Diabetic Eye Disease


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What is diabetic eye disease?

Serious eye problems are one of the side-effects of diabetes, a condition that affects more than 1 in 25 Australians. The main conditions grouped under the term diabetic eye disease are:

  1. Diabetic macular edema – blood vessel leakage affecting the macula (the leading cause of diabetes-related vision loss)
  2. Diabetic retinopathy – damage to blood vessels in the back of the eye (usually less severe but more common)
  3. Cataracts – an increasing clouding of the eye lens
  4. Glaucoma – increased pressure within the eyeball.

If untreated, any of these conditions can be very serious. Overall, diabetic eye disease is the leading cause of preventable severe vision loss and blindness in Australians under 50.

The underlying reason why diabetes is so hazardous to vision is that it hinders or prevents your body from controlling blood sugar levels. When blood sugar is too high for too long, the tiny blood vessels within the eyeball sustain various kinds of damage.

diabetic eye disease diagram

How common is diabetic eye disease?

Nearly 100 percent of people with Type 1 diabetes and more than 60 percent of people with Type 2 diabetes will develop diabetic eye disease within two decades of diagnosis.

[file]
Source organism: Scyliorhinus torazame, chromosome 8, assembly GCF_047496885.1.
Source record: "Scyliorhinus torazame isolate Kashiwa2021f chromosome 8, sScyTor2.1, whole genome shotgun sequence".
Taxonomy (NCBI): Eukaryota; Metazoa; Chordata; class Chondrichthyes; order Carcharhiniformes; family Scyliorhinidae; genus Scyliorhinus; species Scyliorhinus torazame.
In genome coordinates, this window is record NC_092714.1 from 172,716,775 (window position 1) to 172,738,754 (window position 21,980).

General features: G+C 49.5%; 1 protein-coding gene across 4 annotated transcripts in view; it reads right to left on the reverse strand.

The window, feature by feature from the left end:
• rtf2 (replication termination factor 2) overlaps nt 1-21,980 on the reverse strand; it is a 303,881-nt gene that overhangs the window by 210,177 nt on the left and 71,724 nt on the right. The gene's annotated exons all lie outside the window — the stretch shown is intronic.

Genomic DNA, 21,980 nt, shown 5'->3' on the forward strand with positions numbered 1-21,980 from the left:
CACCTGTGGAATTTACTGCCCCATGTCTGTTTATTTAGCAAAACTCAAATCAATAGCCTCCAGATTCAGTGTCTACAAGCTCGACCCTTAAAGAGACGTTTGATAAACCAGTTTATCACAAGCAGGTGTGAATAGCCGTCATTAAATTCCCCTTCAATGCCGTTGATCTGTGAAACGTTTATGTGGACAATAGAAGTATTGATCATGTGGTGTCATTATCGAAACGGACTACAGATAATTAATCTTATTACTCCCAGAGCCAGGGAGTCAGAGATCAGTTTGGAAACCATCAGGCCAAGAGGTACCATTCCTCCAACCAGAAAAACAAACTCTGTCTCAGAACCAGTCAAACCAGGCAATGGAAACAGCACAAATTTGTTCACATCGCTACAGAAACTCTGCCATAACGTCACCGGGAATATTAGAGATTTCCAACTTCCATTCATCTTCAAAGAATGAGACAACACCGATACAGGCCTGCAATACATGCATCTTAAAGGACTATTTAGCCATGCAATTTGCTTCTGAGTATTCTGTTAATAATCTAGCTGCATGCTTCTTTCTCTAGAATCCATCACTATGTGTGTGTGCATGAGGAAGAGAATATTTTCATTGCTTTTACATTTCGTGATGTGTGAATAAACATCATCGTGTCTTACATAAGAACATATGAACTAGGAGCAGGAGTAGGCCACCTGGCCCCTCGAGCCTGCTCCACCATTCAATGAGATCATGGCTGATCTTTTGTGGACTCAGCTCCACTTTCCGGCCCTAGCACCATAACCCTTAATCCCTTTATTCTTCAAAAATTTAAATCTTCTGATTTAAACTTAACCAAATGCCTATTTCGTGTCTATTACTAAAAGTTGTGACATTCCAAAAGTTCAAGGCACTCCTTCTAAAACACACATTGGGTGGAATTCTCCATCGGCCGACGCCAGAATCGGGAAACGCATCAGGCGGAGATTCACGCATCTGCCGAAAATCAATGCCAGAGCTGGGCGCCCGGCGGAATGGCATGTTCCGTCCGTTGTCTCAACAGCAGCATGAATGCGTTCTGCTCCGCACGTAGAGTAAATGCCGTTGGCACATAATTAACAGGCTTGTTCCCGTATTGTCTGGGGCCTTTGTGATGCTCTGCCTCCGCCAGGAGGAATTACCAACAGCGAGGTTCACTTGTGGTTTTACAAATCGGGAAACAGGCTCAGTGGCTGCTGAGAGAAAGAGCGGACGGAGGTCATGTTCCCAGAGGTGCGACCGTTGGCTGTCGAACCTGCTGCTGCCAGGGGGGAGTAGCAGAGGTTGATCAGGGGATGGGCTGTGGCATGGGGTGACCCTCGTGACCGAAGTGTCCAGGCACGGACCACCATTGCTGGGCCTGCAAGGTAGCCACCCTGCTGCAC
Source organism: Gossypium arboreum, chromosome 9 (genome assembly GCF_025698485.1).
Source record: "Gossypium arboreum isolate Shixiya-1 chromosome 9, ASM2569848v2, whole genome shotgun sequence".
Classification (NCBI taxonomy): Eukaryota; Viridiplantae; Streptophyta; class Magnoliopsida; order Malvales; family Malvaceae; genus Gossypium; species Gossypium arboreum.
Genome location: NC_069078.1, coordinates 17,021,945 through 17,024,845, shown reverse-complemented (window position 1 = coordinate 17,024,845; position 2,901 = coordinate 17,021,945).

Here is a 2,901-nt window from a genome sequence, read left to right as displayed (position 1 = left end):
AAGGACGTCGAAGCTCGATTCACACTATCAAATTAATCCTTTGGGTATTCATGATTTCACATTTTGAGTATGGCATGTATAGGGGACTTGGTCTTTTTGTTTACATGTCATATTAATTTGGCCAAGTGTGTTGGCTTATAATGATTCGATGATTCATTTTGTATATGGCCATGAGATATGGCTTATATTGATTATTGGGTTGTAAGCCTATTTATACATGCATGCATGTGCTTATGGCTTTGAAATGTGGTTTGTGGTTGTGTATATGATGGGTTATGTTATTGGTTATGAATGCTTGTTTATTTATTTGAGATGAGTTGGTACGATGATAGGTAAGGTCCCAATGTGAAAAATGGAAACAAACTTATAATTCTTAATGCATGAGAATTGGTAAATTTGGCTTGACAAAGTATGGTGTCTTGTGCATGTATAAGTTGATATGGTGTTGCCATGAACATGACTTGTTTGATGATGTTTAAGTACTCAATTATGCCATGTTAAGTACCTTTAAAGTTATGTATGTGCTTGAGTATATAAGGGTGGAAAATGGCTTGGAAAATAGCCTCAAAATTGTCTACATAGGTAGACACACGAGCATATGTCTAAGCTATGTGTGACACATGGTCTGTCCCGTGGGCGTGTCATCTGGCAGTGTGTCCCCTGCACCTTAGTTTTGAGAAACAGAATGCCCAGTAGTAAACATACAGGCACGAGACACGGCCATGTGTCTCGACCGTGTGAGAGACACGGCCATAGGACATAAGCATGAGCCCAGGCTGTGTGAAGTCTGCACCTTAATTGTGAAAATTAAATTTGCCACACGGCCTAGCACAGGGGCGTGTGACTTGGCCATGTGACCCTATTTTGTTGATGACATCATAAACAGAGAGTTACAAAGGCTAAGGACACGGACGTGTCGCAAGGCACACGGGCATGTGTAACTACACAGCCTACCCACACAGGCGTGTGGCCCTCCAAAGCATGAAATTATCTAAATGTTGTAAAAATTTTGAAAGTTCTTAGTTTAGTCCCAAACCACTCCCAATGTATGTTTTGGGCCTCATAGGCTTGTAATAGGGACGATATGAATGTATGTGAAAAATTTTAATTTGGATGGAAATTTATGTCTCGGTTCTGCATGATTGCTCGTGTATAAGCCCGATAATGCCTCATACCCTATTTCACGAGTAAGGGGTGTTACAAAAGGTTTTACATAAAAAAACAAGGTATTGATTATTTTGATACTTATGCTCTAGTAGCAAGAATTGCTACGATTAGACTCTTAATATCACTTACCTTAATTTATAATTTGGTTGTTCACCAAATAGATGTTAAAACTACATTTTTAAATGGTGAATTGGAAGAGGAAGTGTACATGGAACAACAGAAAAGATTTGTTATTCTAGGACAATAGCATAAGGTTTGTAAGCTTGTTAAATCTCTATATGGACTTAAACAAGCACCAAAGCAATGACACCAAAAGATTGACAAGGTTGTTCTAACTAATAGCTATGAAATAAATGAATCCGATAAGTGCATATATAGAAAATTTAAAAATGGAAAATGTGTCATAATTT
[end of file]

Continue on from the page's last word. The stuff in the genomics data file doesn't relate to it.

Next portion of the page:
Diabetic retinopathy and diabetic macular edema have a well-known relationship with diabetes. For cataracts and glaucoma, the link between diabetes and their prevalence is known, but the strength of these relationships is still being researched.

What are the symptoms of diabetic eye disease?

Concerningly, diabetic eye disease does not present clear early symptoms, especially diabetic retinopathy. Symptoms are usually noticeable once the condition has made some progression. This means regular expert eye examinations are crucial for catching the disease as early as possible. If you have diabetes, be very aware of:

  • pain within the eye
  • vision quality that varies day to day
  • blurry or distorted vision
  • difficulty perceiving colour
  • flashes or spots of light or dark that appear by themselves.
diabetic eye disease symptoms

Treatment options for diabetic eye disease

Diabetic eye disease responds well to treatments used for conditions that, while similar, are not caused by diabetes. Further, techniques that inject medication directly into the back of the eyeball at the source of the damage are showing great promise.